Tuesday, April 25, 2023
Burch on Improving MDLs
Elizabeth Chamblee Burch has posted to SSRN MDL for the People. The abstract provides:
By the terms of its own statute and the limits of its constitutional authority, multidistrict litigation (“MDL”) is designed to transfer and coordinate individual lawsuits then return plaintiffs back to their chosen fora for case- specific discovery and trial. Because each plaintiff is present and has her own lawyer, there is no need for the judge to police conflicts of interest or attorney loyalty as in the MDL’s kin, the class action.
But these assumptions do not match the empirical reality. Remand is rare. MDL judges resolve ninety-nine percent of the cases before them. And to some attorneys, the people of MDL are just numbers on a spreadsheet, not clients with their own agency. In conducting this first-ever study of MDL plaintiffs, we explore their experience. By moving their cases far from home, courts and attorneys seem to say “trust us.” But knowledge is essential to trust, and study participants knew little about the status of their case, their judge, or even the identity of their attorney.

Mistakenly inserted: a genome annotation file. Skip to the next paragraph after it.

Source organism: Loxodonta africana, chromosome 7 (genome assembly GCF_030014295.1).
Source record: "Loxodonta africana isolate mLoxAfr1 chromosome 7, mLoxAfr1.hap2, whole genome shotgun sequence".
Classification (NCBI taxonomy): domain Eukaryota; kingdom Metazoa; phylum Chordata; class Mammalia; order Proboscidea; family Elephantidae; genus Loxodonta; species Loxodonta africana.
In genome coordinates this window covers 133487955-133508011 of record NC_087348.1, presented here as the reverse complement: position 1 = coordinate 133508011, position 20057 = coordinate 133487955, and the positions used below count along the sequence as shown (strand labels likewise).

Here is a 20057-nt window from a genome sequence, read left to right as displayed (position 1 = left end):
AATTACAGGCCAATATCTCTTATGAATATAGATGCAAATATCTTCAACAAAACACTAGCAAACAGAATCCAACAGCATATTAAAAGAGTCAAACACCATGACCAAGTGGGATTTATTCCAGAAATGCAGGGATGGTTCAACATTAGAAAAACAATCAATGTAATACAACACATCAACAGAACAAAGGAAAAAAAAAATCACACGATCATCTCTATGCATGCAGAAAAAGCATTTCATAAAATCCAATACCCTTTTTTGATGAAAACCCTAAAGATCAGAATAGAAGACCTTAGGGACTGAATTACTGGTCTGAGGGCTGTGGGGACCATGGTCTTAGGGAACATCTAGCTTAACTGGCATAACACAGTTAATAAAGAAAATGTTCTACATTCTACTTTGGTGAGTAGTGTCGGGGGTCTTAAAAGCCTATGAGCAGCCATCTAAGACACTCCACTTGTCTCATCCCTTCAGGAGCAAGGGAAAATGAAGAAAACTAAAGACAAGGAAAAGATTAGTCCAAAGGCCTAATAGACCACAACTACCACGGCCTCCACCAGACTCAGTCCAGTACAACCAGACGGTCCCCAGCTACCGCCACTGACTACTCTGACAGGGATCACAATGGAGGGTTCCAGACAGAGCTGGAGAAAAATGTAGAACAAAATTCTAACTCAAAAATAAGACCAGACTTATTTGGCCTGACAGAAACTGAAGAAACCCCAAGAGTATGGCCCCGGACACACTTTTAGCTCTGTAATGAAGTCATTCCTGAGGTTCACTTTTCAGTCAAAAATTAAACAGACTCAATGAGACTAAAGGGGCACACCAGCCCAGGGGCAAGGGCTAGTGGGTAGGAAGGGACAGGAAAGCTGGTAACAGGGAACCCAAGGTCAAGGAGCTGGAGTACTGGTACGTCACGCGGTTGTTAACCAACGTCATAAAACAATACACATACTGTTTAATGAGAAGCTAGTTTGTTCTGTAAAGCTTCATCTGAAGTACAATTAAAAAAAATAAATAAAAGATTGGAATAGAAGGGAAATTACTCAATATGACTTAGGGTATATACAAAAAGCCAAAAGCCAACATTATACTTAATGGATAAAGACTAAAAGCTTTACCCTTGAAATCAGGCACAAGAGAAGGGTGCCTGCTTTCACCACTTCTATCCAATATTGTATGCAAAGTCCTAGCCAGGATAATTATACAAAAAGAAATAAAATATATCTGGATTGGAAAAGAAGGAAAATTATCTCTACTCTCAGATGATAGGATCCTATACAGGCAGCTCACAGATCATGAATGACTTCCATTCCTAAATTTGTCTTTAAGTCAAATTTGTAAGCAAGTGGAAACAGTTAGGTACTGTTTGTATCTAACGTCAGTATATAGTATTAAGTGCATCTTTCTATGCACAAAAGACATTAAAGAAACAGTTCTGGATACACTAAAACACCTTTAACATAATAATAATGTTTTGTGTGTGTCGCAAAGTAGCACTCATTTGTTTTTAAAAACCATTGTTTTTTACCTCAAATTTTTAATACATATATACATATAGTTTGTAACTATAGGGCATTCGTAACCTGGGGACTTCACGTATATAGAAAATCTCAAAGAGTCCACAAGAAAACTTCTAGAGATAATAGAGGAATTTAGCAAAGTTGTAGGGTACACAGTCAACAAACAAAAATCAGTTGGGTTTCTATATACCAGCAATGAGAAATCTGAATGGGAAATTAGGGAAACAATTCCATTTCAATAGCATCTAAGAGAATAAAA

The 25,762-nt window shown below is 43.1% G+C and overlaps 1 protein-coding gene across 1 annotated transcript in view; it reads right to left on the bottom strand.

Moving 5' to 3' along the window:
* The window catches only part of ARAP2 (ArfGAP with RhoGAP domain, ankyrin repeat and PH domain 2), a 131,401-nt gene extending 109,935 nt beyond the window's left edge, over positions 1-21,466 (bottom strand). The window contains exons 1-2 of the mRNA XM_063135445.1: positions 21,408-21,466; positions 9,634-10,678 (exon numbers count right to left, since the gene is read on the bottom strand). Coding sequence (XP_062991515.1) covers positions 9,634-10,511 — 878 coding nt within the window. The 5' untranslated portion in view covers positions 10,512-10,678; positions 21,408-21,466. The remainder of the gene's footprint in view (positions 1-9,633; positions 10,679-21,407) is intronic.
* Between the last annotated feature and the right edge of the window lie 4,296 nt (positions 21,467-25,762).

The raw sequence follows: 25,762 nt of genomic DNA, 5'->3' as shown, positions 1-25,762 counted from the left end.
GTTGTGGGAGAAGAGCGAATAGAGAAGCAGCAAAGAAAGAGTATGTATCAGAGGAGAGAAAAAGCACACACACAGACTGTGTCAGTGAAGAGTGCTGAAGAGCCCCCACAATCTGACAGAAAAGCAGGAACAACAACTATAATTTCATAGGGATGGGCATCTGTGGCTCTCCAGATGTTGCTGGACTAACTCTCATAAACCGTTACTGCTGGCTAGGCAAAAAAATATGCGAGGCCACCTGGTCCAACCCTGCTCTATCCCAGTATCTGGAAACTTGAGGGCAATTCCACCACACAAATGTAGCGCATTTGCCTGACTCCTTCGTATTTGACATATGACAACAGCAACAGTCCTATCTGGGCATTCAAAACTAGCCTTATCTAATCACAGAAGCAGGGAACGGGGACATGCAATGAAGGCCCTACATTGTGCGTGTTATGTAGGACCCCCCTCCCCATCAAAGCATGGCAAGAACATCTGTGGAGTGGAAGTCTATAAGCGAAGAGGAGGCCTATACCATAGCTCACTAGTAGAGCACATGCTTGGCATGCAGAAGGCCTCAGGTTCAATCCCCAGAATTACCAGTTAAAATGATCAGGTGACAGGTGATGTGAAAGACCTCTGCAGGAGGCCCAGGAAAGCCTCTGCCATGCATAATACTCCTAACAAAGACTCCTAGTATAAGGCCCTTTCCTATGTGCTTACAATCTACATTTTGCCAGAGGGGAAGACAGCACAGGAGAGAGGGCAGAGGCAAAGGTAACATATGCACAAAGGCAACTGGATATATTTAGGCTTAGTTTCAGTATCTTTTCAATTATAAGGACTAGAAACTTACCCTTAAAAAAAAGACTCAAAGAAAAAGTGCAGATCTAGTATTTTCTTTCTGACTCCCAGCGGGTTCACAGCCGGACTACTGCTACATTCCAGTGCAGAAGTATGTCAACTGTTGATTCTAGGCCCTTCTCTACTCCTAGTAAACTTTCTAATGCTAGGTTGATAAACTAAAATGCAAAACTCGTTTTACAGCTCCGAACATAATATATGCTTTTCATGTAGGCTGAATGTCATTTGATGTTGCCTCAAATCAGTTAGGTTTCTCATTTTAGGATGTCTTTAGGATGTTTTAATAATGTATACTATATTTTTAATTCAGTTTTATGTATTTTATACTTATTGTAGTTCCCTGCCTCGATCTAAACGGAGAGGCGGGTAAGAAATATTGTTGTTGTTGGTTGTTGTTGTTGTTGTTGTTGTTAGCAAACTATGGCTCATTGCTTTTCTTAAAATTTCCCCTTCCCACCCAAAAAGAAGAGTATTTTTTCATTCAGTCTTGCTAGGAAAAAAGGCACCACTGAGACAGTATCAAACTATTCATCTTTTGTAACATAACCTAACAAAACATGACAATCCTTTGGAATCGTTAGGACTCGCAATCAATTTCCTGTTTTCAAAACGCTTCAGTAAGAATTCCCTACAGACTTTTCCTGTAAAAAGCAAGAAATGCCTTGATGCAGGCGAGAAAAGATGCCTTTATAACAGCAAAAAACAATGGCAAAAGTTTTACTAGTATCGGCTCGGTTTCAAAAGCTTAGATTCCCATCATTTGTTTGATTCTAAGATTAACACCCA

Three things were clear to participants. First, they were aware of how little they recovered. Second, from their perspective, justice had not been done. Only 1.8 percent felt their lawsuit accomplished what they hoped it would. And finally, participants wanted to be informed and involved.
To salvage MDLs, courts must empower plaintiffs through technology and transparency. Technology can open access to courts, bring plaintiffs into the process, and give them a voice without sacrificing MDL’s efficiencies. Creating online forums can cut through the layers of lawyers and allow plaintiffs to communicate directly with lead attorneys and each other. Armed with information and opportunity, plaintiffs can also hold attorneys accountable by evaluating them. Placing leadership performance reviews on court dockets and using them as a factor in awarding leaders’ common-benefit fees can give them weight while bringing organizational theory to bear on future leadership selections. Finally, disciplining and sanctioning individual lawyers for unethical conduct can disrupt neglect and improve the public’s faith in the system.